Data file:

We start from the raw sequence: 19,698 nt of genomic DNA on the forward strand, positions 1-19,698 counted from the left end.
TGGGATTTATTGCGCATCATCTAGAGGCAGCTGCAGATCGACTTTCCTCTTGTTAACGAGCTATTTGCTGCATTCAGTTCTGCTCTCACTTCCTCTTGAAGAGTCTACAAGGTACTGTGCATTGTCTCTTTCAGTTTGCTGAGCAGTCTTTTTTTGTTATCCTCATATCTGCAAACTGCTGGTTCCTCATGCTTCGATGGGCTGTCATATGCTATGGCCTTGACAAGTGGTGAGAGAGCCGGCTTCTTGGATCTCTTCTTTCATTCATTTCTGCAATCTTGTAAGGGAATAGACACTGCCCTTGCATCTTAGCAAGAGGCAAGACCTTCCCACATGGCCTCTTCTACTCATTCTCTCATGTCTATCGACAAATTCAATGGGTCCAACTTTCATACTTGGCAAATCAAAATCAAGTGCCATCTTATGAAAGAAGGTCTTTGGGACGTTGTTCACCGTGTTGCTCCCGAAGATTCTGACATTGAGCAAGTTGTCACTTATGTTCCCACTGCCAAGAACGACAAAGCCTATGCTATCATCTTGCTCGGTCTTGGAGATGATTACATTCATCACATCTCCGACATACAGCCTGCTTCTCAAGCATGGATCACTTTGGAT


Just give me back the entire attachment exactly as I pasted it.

We start from the raw sequence: 19,698 nt of genomic DNA on the forward strand, positions 1-19,698 counted from the left end.
TGGGATTTATTGCGCATCATCTAGAGGCAGCTGCAGATCGACTTTCCTCTTGTTAACGAGCTATTTGCTGCATTCAGTTCTGCTCTCACTTCCTCTTGAAGAGTCTACAAGGTACTGTGCATTGTCTCTTTCAGTTTGCTGAGCAGTCTTTTTTTGTTATCCTCATATCTGCAAACTGCTGGTTCCTCATGCTTCGATGGGCTGTCATATGCTATGGCCTTGACAAGTGGTGAGAGAGCCGGCTTCTTGGATCTCTTCTTTCATTCATTTCTGCAATCTTGTAAGGGAATAGACACTGCCCTTGCATCTTAGCAAGAGGCAAGACCTTCCCACATGGCCTCTTCTACTCATTCTCTCATGTCTATCGACAAATTCAATGGGTCCAACTTTCATACTTGGCAAATCAAAATCAAGTGCCATCTTATGAAAGAAGGTCTTTGGGACGTTGTTCACCGTGTTGCTCCCGAAGATTCTGACATTGAGCAAGTTGTCACTTATGTTCCCACTGCCAAGAACGACAAAGCCTATGCTATCATCTTGCTCGGTCTTGGAGATGATTACATTCATCACATCTCCGACATACAGCCTGCTTCTCAAGCATGGATCACTTTGGAT